Published by Jack Cochran, VUV Analytics on October 10, 2017

We use makeup gas for our VGA-100, the world’s only vacuum ultraviolet spectrometer for GC.  As with any typical GC detector, other than a mass spectrometer, makeup gas is employed to efficiently sweep analytes eluting from the GC column through the detection area, which in this case is a flow cell exposed to deuterium lamp light passing through two transparent windows.  Another function of the makeup gas flow in this case then is to keep those windows clean so that less volatile sample residue does not build up on them.  I guess in that regard, dilution is the solution to pollution.

However, dilution with makeup gas can reduce sensitivity for VUV detection, as it directly impacts analyte residence time in the flow cell.  Higher makeup gas pressure = higher makeup gas flow = less analyte residence time in the flow cell = lower detectability for a compound of interest.  And some people say I’m not good with equations!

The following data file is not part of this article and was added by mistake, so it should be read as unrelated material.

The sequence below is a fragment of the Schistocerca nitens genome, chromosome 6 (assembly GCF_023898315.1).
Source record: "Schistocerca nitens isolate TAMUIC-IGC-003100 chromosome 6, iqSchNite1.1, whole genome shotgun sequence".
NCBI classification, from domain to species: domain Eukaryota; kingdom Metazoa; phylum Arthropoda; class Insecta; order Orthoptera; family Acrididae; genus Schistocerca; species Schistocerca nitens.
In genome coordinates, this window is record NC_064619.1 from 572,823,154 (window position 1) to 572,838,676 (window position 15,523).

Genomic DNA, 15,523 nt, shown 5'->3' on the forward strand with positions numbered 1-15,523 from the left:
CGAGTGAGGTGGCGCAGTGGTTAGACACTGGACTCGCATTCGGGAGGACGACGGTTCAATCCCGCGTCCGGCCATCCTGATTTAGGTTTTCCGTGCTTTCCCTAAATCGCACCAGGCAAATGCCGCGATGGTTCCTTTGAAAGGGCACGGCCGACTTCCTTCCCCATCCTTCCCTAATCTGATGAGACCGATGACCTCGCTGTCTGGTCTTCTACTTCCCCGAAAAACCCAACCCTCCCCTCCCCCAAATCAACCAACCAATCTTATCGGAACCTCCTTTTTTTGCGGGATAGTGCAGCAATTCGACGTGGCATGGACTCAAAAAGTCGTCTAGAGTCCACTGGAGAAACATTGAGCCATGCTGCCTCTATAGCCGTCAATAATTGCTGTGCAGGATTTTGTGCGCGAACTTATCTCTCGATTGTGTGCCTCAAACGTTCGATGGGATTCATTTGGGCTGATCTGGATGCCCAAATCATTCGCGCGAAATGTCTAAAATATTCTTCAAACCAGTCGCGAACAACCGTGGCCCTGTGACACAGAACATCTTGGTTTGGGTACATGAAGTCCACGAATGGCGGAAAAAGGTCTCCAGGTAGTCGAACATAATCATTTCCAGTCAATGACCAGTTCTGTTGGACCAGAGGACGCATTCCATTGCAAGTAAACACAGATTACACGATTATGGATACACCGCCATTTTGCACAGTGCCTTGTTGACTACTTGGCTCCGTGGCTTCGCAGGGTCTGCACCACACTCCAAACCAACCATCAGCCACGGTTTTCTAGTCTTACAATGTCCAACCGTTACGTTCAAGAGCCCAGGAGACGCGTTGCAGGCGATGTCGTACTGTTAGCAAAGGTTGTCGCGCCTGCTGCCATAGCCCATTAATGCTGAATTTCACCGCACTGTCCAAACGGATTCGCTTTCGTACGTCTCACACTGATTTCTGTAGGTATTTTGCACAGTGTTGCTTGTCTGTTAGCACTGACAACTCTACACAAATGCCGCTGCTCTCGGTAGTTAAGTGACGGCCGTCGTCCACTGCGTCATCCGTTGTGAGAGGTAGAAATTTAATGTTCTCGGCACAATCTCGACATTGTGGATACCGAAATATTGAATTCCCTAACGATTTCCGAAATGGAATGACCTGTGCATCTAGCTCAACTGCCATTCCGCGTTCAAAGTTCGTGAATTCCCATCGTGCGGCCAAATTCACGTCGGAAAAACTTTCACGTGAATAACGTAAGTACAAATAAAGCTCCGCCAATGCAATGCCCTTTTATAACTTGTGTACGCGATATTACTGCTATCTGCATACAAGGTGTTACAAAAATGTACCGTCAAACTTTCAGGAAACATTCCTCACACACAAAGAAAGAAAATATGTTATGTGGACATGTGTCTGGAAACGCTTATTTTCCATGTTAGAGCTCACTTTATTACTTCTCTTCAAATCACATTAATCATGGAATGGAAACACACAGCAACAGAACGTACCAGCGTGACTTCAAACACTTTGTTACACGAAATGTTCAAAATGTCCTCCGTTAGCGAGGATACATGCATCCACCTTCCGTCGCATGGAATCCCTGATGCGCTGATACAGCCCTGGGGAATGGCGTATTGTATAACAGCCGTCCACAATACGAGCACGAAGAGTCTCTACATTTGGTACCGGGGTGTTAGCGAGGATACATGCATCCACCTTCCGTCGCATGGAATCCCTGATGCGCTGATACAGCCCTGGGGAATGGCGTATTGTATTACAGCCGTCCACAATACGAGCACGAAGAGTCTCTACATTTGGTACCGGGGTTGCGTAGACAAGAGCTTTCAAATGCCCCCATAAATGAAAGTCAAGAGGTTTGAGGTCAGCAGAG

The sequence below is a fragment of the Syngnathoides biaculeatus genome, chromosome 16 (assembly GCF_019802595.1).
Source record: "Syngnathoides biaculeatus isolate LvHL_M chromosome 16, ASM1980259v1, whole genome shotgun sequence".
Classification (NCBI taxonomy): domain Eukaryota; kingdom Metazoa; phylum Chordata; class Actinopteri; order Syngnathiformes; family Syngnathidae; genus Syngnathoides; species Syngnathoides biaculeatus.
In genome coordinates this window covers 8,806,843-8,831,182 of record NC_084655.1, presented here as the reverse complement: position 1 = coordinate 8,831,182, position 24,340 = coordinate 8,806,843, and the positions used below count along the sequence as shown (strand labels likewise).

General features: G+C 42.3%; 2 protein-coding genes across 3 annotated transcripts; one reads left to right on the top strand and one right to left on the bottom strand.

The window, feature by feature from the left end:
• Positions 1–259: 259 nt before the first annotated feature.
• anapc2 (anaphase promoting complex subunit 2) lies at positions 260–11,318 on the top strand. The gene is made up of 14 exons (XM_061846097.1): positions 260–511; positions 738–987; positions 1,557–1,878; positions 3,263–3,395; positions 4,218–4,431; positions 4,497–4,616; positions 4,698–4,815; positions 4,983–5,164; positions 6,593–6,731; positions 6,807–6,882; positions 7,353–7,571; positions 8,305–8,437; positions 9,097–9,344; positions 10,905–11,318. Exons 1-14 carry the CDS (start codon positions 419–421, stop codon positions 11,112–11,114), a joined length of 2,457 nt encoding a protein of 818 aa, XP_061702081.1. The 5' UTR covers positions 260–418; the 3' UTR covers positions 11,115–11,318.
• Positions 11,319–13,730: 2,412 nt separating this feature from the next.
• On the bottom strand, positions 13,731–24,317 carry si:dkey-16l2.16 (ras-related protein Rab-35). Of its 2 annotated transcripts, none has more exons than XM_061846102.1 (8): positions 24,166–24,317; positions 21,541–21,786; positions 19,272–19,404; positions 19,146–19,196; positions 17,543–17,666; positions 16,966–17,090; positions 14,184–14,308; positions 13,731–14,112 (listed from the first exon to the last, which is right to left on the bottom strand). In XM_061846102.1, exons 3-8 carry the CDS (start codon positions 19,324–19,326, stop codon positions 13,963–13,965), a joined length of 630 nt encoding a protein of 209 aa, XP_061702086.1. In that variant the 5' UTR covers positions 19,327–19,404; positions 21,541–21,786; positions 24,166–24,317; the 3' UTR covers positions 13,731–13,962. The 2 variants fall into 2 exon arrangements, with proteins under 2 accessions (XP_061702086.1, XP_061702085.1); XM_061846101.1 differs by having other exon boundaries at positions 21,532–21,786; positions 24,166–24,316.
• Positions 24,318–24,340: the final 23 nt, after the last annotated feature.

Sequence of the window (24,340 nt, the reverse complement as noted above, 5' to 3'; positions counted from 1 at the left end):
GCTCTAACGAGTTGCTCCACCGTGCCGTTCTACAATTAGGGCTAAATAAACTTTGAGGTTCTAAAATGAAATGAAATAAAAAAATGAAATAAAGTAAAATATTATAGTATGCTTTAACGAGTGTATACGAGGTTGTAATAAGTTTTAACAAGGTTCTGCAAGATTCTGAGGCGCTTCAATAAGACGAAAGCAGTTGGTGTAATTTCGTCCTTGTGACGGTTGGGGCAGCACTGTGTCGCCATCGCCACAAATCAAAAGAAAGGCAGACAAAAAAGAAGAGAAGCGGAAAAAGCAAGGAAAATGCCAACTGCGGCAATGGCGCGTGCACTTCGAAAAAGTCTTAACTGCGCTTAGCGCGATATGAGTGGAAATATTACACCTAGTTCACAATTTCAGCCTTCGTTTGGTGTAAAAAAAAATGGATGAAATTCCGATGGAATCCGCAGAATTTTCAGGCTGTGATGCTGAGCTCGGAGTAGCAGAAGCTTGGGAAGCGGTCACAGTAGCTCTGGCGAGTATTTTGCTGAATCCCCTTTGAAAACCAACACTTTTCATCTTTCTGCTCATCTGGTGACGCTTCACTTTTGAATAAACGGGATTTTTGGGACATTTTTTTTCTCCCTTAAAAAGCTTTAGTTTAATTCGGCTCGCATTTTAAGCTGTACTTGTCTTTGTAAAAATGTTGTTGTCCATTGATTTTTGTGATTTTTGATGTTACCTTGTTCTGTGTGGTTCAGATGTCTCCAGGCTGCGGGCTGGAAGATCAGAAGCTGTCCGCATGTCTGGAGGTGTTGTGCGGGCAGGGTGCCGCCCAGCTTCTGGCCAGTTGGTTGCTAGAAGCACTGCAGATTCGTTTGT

A simple experiment where the nitrogen makeup gas pressure was varied from 0.25 (recommended) to 1.00 psi for the VGA-100 while data was collected from the GC analysis of an alkanes standard makes the point above.  Increasing the makeup gas pressure only hurts detectability and does nothing to improve peak shape (Figures 1 and 2).  To sum up, when you’re in the lab, don’t put too much pressure on yourself…or your VUV detector for GC.

makeup gas

Figure 1. As makeup gas pressure is increased for the VUV flow cell, residence time for analytes in the cell is shorter and sensitivity is decreased.

makeup gas

Figure 2. Increasing makeup gas pressure has no benefit in this case for peak shapes as noted by similar widths. Retention time differences are from an increase in flow cell pressure when makeup gas pressure is increased.

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